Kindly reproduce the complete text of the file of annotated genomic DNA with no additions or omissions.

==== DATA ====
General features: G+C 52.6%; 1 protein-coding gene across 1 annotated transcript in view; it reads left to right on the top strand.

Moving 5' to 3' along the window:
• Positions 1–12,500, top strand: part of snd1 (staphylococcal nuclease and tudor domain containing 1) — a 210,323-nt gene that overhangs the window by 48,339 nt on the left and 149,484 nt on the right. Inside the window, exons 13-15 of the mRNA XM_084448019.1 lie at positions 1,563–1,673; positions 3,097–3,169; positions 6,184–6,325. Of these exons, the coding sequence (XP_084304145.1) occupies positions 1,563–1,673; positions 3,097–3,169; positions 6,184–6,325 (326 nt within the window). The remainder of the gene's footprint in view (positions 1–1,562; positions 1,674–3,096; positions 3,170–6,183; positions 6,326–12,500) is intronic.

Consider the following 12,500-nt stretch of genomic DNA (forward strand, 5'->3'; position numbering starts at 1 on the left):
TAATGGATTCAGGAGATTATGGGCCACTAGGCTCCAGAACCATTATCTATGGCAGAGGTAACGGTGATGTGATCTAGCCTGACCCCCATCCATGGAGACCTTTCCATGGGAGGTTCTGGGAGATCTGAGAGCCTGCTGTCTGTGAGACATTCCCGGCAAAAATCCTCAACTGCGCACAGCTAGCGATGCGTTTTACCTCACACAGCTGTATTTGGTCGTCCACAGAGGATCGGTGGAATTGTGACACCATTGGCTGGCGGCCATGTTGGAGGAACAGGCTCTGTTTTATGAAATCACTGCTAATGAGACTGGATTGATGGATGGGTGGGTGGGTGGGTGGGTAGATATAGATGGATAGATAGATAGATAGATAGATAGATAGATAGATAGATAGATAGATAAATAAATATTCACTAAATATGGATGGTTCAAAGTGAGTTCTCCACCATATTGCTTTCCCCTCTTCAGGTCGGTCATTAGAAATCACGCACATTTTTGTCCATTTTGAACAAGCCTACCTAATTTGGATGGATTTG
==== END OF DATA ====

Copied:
General features: G+C 52.6%; 1 protein-coding gene across 1 annotated transcript in view; it reads left to right on the top strand.

Moving 5' to 3' along the window:
• Positions 1–12,500, top strand: part of snd1 (staphylococcal nuclease and tudor domain containing 1) — a 210,323-nt gene that overhangs the window by 48,339 nt on the left and 149,484 nt on the right. Inside the window, exons 13-15 of the mRNA XM_084448019.1 lie at positions 1,563–1,673; positions 3,097–3,169; positions 6,184–6,325. Of these exons, the coding sequence (XP_084304145.1) occupies positions 1,563–1,673; positions 3,097–3,169; positions 6,184–6,325 (326 nt within the window). The remainder of the gene's footprint in view (positions 1–1,562; positions 1,674–3,096; positions 3,170–6,183; positions 6,326–12,500) is intronic.

Consider the following 12,500-nt stretch of genomic DNA (forward strand, 5'->3'; position numbering starts at 1 on the left):
TAATGGATTCAGGAGATTATGGGCCACTAGGCTCCAGAACCATTATCTATGGCAGAGGTAACGGTGATGTGATCTAGCCTGACCCCCATCCATGGAGACCTTTCCATGGGAGGTTCTGGGAGATCTGAGAGCCTGCTGTCTGTGAGACATTCCCGGCAAAAATCCTCAACTGCGCACAGCTAGCGATGCGTTTTACCTCACACAGCTGTATTTGGTCGTCCACAGAGGATCGGTGGAATTGTGACACCATTGGCTGGCGGCCATGTTGGAGGAACAGGCTCTGTTTTATGAAATCACTGCTAATGAGACTGGATTGATGGATGGGTGGGTGGGTGGGTGGGTAGATATAGATGGATAGATAGATAGATAGATAGATAGATAGATAGATAGATAGATAGATAAATAAATATTCACTAAATATGGATGGTTCAAAGTGAGTTCTCCACCATATTGCTTTCCCCTCTTCAGGTCGGTCATTAGAAATCACGCACATTTTTGTCCATTTTGAACAAGCCTACCTAATTTGGATGGATTTG